Dinefwr, like Castell
Carreg Cennen and Dryslwynwas
another early castle of the princes of Deheubarth, which may have begun
its existence as a castle of the Clares during the Anarchy. It
lay about a quarter of a mile south-west of an earlier Roman fort and
rebuilt by the elder brothers of Rhys ap Gruffydd (d.1197) in
thirteenth century the fortress was claimed to be the capital
the kingdom of Deheubarth. As such it certainly attracked
enemies. In January 1214, King John's troops, allied with
Rhys Ieunac (d.1222), a grandson of the Lord Rhys, successfully
attacked the castle after fighting a pitched battle outside its walls
against Rhys Gryg (d.1234). The castle wall was stormed and
the central tower attacked by men with scaling ladders.
they failed to break into the tower, the castle did surrender on terms
the next day. The fortress suffered repeated attacks in the
wars of the 1270s and 80s. King Edward's refusal to turn the
castle over to Rhys ap Maredudd in 1284 led to a renewal of fighting in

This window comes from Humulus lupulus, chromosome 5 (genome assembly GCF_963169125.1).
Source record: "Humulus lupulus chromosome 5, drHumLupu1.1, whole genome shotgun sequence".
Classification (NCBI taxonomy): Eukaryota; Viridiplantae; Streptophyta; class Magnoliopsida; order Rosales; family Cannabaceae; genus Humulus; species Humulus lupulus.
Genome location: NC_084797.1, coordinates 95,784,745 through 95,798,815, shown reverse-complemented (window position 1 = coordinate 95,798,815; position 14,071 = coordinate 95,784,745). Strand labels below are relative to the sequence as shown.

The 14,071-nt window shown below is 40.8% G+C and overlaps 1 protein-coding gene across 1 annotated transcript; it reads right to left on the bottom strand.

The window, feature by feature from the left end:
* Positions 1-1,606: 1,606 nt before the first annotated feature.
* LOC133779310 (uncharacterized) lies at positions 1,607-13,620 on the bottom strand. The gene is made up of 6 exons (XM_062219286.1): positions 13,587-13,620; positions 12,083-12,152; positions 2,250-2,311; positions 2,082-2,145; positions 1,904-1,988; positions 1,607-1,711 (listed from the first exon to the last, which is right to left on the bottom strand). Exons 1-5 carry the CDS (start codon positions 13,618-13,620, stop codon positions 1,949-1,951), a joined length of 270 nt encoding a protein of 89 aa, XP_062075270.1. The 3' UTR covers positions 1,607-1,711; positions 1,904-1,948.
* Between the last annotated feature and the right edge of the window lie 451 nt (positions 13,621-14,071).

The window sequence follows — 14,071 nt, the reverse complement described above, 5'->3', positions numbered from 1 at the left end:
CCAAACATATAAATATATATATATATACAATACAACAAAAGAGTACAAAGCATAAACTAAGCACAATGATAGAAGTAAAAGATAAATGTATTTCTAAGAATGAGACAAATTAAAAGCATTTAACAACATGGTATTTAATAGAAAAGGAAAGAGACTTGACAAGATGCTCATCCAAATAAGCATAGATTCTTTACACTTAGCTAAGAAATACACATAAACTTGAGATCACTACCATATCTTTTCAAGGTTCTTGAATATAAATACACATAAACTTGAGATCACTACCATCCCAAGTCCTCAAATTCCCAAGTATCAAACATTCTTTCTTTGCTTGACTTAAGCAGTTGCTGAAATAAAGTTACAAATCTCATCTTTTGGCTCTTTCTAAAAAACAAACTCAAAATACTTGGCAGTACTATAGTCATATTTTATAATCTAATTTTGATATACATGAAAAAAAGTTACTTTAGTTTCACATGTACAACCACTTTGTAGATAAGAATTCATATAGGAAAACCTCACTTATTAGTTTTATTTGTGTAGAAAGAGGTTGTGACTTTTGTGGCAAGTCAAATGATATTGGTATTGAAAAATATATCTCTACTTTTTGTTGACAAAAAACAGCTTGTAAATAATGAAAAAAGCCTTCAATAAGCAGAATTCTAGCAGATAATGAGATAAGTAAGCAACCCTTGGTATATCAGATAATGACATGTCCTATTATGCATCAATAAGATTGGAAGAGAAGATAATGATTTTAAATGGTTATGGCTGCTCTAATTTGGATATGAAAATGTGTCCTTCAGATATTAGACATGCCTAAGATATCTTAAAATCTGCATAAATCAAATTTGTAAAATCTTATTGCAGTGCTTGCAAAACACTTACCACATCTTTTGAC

South Wales in 1287 and Rhys' death by hanging in 1292.
The castle consists of a fine round keep, now standing
storeys high. Round keeps seem particularly prevailant in South
Wales, but others can be found throughout western Europe. These are listed under Llanstephan and Dundrum. The peculiar centre of Dinefwr keep appears to be the original
internal wall of the tower which had a passageway all the round at this
level. A similar design is seen in the Snowdon tower at
in Scotland and at Hawarden as well as the uncompleted towers at Beaumaris.
Despite unsourced claims to the country this was likely the
attacked in 1214.
The keep is protected on three sides by a tall curtain wall.
has been destroyed on the NE side, while the north wall of the castle
has been replaced by a later courtyard with a hall block,
terminated by a round tower emeshed in the west end of the black.
The SW curtain has two irregular rectangular turrets providing some
flanking, while there is virtually none for the hole in the wall
gateway, although this was protected by a long
Welsh barbican and rectangular gatetower of a later build. Other
versions of long barbicans exist at Denbigh and Carreg Cennen.
There was an outer ward to the east which was also walled and had
no flanking, but a projecting rectangular gatehouse half way along the
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Paul Martin Remfry